Dayton talks up Vikings stadium at union retiree event


Governor Mark Dayton received a standing ovation during a visit Saturday to the annual “Fun(d)raiser” for the Minnesota State Retiree Council, AFL-CIO, where he emphasized the need to build a new Minnesota Vikings stadium. Dayton was greeted with hugs and handshakes by union retirees in the crowd, many of whom have known and worked with him over his decades of public service in Minnesota.

Dayton’s visit to the event at the Sheet Metal Workers Local 10 union hall came just as the Legislature was about to meet for the final scheduled week of the 2012 legislative session. In brief remarks, Dayton commented on the session so far — and highlighted the importance of legislative action to approve construction of a new stadium in the week ahead.

“This is a critical week,” Dayton said. “It’s a week we decide if the ‘L’ in DFL means anything.”

Dayton clearly was referring to a committee vote in the Minnesota House which voted down the stadium when only one DFL committee member — Representative Mike Nelson — voted in favor. The other DFLers on the committee voted no.

“What do we want stand for and what do we want to accomplish?” Dayton asked.

With thousands of construction workers unemployed, Dayton said, “this is about jobs and this is about economic development.”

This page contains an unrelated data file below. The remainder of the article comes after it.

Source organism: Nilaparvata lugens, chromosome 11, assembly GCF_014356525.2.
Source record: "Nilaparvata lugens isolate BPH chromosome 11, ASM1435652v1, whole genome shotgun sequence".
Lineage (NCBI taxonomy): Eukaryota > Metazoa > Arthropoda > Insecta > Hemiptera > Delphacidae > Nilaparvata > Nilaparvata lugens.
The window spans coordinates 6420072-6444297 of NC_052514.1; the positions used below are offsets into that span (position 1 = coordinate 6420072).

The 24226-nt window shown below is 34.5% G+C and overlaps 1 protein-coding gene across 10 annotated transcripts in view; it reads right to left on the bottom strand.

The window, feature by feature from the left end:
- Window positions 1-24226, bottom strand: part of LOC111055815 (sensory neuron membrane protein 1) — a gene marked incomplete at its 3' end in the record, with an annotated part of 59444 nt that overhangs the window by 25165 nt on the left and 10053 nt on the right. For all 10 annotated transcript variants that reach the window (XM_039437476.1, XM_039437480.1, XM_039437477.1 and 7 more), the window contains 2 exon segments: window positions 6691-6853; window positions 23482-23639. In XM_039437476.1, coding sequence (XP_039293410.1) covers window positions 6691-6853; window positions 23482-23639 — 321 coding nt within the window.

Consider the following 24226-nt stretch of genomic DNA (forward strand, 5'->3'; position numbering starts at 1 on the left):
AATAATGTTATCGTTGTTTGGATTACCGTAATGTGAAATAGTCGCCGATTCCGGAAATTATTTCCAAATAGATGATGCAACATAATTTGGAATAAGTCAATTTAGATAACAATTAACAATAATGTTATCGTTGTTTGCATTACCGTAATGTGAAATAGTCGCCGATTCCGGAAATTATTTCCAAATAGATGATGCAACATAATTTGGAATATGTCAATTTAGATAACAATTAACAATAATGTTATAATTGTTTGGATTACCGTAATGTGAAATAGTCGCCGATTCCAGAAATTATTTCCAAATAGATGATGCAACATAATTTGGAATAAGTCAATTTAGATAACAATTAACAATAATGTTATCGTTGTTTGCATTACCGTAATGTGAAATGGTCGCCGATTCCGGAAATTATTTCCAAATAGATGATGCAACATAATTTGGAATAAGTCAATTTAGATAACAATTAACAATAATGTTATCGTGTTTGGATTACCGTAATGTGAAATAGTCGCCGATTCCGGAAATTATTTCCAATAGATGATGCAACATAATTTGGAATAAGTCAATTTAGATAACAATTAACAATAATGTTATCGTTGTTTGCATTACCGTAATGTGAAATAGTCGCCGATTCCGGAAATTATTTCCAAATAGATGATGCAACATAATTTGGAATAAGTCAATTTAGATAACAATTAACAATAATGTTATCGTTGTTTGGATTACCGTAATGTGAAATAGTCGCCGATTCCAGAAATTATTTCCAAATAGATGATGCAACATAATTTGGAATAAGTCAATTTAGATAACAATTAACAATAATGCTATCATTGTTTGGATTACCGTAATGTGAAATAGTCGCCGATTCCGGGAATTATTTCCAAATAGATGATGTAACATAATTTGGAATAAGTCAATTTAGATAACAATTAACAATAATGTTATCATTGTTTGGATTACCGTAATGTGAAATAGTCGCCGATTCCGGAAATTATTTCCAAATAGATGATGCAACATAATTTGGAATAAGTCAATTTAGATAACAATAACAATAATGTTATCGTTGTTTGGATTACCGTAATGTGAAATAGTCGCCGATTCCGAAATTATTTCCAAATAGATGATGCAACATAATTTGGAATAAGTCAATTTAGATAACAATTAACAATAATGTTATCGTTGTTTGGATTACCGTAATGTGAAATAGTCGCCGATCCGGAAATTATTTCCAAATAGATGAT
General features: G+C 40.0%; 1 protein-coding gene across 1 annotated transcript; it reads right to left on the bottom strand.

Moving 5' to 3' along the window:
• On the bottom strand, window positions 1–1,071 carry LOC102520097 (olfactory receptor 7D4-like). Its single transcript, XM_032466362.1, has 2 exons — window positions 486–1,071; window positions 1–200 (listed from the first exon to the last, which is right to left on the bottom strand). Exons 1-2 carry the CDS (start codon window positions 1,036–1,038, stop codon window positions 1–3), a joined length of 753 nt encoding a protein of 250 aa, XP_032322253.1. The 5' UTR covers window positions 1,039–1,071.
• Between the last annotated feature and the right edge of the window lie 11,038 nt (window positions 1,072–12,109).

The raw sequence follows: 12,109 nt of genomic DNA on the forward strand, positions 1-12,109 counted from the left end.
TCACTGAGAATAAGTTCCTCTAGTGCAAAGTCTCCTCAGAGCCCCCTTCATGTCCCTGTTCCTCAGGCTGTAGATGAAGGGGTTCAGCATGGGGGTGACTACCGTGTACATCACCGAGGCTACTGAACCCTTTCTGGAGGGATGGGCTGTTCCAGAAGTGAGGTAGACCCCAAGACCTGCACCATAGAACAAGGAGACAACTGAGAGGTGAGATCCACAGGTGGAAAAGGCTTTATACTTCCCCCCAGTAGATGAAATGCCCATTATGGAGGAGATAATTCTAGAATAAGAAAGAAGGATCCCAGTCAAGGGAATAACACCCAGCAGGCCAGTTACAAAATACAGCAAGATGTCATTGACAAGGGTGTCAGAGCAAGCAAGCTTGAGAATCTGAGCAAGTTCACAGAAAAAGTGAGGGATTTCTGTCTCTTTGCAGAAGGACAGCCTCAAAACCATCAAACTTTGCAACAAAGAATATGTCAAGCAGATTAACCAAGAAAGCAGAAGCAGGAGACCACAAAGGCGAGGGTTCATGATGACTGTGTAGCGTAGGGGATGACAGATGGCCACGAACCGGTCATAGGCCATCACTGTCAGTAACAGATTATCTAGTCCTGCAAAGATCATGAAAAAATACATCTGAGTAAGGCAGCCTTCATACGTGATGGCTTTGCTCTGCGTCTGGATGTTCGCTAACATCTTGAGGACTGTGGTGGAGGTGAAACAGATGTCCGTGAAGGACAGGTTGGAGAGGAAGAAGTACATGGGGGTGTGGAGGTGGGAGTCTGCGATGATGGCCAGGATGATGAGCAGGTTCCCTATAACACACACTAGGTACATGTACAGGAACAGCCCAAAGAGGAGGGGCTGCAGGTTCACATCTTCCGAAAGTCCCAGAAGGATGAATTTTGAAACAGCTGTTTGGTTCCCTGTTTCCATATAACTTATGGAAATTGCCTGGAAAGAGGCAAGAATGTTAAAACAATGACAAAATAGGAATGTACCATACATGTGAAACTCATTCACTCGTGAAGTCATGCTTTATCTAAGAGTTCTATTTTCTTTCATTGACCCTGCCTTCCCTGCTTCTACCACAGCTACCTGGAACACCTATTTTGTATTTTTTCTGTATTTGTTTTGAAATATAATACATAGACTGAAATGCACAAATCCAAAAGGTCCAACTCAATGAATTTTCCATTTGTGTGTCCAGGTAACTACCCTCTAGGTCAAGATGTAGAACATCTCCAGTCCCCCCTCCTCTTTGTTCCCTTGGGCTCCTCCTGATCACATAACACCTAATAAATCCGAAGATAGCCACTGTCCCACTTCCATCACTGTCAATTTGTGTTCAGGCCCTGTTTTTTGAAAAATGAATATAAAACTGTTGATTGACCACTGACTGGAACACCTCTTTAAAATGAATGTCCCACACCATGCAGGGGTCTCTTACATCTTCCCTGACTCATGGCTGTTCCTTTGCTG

He asked the union retirees to contact their state legislators — whether Republicans or DFLers — to urge support for the Vikings stadium. “It’s not a partisan issue,” Dayton said.

Over the weekend, news reports quoted both Dayton and Republican Speaker of the House Kurt Zellers saying that stadium legislation had a 50-50 chance of passing in the coming week.

Dayton also commented on other issues at the Legislature, observing that Republicans had appeared to back off on pushing a “Right to Work” amendment, thanks to union members mobilizing against it. He noted that legislation attacking prevailing wage was still on the table.

“I’m an old hockey goalie,” Dayton noted. Facing the Republican-controlled Legislature, “it’s the same thing, one slap shot after another.”

With his DFL party in the minority, Dayton said that his role as governor has become to “prevent more bad things from happening” rather than accomplishing “good things.”

“I’ve got a veto pen,” he said, joking that he has had to refill it several times.

Dayton told the union retirees he wouldn’t have been elected “if it hadn’t been for you.”

“I’m very proud to be standing shoulder to shoulder with you,” he said.

The crowd gave Dayton a standing ovation as he concluded his remarks.

“He’s good with the people,” said Gayle Bolin, Eagan, an AFSCME Local 8 retiree.
As Dayton left the meeting hall, Musicians Union Local 30-73 retiree Jim Shannon played “For He’s a Jolly Good Fellow” on the electric organ.